Two dogs playing in a puddle, which is why mud control for dogs is so important

Nothing stops a dog owner in their tracks like a rainy forecast. Whether your canine companion is a sleek American Staffordshire or a fluffy Golden Retriever, there’s guaranteed to be just one thing on your mind: The impossible task of mud control for dogs.

So why do dogs insist on getting muddy right after a bath?

Is it possible to keep your dog clean after a rainy day?

And how do you keep muddy paw prints at bay?

We don’t know the secret to keep Fido from running for the nearest puddle at every opportunity. But we do have a few tips on how to reverse the mess as quickly and easily as possible when the inevitable happens!

Why Do Dogs Love Playing in the Mud?

A dog shaking water off of him while standing in a lake, showing how essential mud control for dogs really is.

Rolling around in the mud is completely normal dog behavior.

Unfortunately, just because this behavior is normal doesn’t mean it’s desirable (at least for us owners).

We might not know exactly what goes through Fido’s brain when he dives face-first into a mud puddle. But we do have a few educated theories about why dogs gravitate toward mud so often.

One theory is that dogs use mud (and even less pleasant substances) to cover their natural scent.

Our dogs’ ancestors relied on stealth to sneak up on and take down prey — otherwise, they didn’t eat. Rolling around in the mud could have been a great way to stop a potential meal from catching the scent of a predator from a distance.

Some people believe that dogs roll in the mud to actually dry themselves off. This might seem counterintuitive to us but mud does dry faster than pure water.

Finally, your dog might be rolling in the mud in an effort to alleviate itchy skin.

If rolling is a new habit, we recommend consulting with your dog’s vet or groomer to check for a possible skin condition.

7 Steps to Keep Your Adventurous Pup Clean and Dry

A wet and muddy German Shepherd

Dogs love rolling around in the mud almost as much as pigs. So what are the best solutions for mud control for dogs?

Effective mud control for dogs is made up of a few factors. The most important of which are prevention, protection, and clean-up.

Remember that every canine is different — only you know how filthy your dog can get on an average day.

Here are some of the best ways to get your muddy puppy clean after going outside (or keep them out of the mud in the first place!):

1. Cover up

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Why do our dogs seem to get so much dirtier than us when playing outdoors? Because they’re not bundled up!

While not all dogs are keen on the idea of wearing a poncho and booties, a surprising number are.

Investing in a raincoat can protect your dog from the worst of splashing in mud puddles and rolling in the grass.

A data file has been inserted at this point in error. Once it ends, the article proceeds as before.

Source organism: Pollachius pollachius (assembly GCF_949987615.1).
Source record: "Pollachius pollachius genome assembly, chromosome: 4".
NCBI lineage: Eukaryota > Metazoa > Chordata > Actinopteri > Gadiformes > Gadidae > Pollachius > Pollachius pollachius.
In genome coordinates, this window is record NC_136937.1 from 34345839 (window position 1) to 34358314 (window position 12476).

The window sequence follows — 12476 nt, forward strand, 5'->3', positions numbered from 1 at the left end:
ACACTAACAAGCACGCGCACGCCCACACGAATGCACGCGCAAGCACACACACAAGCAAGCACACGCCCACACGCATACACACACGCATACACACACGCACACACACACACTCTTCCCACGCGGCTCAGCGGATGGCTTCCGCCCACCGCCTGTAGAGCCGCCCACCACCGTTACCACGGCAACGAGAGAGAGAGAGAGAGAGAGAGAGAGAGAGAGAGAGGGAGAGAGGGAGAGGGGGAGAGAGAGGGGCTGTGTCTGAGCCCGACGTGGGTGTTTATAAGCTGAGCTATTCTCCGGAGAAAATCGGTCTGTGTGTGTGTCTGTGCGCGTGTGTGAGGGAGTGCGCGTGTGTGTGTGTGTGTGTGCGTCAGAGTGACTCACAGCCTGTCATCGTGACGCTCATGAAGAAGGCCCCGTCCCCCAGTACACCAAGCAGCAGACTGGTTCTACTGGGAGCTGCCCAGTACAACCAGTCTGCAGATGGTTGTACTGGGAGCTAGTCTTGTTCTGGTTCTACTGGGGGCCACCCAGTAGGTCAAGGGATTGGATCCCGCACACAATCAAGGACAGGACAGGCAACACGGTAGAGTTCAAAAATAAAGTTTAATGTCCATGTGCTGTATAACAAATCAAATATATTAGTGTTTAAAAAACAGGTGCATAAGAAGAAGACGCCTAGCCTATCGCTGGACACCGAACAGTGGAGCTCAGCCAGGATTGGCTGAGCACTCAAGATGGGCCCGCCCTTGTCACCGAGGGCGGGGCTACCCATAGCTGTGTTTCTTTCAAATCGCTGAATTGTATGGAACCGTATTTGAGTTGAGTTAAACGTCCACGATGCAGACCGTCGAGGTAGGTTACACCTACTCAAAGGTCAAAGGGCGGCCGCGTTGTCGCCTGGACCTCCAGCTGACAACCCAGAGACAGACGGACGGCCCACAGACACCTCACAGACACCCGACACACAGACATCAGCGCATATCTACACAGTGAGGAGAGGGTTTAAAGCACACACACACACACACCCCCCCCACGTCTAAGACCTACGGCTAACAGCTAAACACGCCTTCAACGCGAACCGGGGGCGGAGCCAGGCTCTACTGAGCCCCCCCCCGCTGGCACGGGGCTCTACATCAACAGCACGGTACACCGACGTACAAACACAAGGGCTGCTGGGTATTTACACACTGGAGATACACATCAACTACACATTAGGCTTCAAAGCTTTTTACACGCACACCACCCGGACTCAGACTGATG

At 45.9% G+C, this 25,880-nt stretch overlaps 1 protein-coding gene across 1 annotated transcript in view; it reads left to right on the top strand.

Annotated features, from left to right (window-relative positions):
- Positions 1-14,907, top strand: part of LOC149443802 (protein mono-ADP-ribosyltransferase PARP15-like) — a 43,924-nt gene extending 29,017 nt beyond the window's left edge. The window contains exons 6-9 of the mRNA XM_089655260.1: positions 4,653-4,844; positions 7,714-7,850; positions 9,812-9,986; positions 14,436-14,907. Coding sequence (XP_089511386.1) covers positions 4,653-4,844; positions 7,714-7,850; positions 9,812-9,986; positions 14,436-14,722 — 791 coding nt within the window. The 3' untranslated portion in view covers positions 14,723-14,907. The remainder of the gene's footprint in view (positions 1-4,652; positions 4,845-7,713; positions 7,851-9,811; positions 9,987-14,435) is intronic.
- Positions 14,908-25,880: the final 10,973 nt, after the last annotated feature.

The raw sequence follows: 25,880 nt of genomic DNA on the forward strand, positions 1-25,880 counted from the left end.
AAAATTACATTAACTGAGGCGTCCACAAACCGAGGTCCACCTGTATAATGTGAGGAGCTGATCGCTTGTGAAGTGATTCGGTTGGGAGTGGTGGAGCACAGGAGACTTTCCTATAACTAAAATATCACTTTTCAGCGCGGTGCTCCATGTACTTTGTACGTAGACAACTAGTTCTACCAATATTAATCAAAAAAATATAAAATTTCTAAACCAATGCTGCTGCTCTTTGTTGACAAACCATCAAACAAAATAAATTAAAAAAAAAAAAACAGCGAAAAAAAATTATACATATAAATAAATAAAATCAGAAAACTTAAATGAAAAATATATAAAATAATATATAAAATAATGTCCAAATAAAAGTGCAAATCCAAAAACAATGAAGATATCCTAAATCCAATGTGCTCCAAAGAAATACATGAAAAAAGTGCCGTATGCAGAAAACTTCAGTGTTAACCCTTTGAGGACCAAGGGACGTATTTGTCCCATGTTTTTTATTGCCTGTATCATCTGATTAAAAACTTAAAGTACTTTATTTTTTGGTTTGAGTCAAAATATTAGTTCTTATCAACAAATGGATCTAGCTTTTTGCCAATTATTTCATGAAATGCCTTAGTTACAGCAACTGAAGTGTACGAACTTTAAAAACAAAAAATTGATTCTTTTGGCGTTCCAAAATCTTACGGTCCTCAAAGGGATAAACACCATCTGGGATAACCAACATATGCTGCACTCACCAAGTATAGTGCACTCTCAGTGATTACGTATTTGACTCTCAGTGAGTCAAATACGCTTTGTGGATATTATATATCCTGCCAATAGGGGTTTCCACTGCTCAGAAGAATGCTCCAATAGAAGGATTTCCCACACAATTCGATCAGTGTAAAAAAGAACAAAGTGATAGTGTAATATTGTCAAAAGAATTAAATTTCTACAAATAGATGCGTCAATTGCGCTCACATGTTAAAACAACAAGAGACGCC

Covering up doesn’t just aid with mud control for dogs. If your dog has thick fur, a dog raincoat or waterproof overalls can prevent the hours-long process of drying off after a walk in the rain or snow.

As for your dog’s paws, a raincoat won’t help. But you can try protecting their feet with a pair of rain boots.

Dog rain boots offer protection against mud, salt, and rough terrain. Just keep in mind that it could take a while for Fido to get used to wearing them!

2. Wipe those paws

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Muddy paws are an inevitable part of owning a dog. Unless you live somewhere like the desert, you can plan on cleaning dirty paw prints from your floors, furniture, and even walls at some point or another.

Of course, you don’t need anything fancy to clean your dog’s paws. An old washcloth or paper towel can get the job done in a pinch.

If you want to make wiping your pup’s feet super quick and easy, though, check out a dog paw washer like the MudBuster.

The MudBuster features a tube of soft silicone bristles that wipe away mud and debris. It comes in several different sizes, so there’s no need to worry about whether your dog’s paws will fit inside.

3. Wash away the dirt

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Even if your dog is a regular at the groomer, there will come a time when an at-home bath is a necessity.

Having the right tools will make the whole experience easier for you and your pup, no matter how they feel about bath time.

If your bathroom has a removable shower head, you’re already on the right track. If not, you can upgrade your setup with a handheld sprayer attachment.

(You can use many dog shower attachments outside with your regular garden hose. This is a godsend for those times when you don’t want your filthy puppy to even set foot in the house!)

Do you and your four-legged friend love to hike or camp?

If so, we recommend adding Kurgo’s Mud Dog Travel Shower to your kit. This little tool fits 16- and 20-ounce plastic bottles so you can give your dog a quick rinse no matter where you are.

Recommended Read: How To Bathe A Dog: Tips To Make Bathing Easier, Faster and Neater

4. Dry off

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Wet dog fur is a magnet for dirt and debris. Whether you’ve just come in from the rain or Fido just got a bath, the sooner you dry off the better!

While there’s nothing wrong with using a regular bath towel, it’s nice to know the dog has its own dedicated towel.

Plush microfiber towels are best for most dog coats. They are extremely soft and can absorb tons of moisture. We recommend keeping one dog towel at home and one in your car for muddy emergencies.

If your dog is a shaker, then no amount of towel-drying will stop them from spraying water droplets all over the house.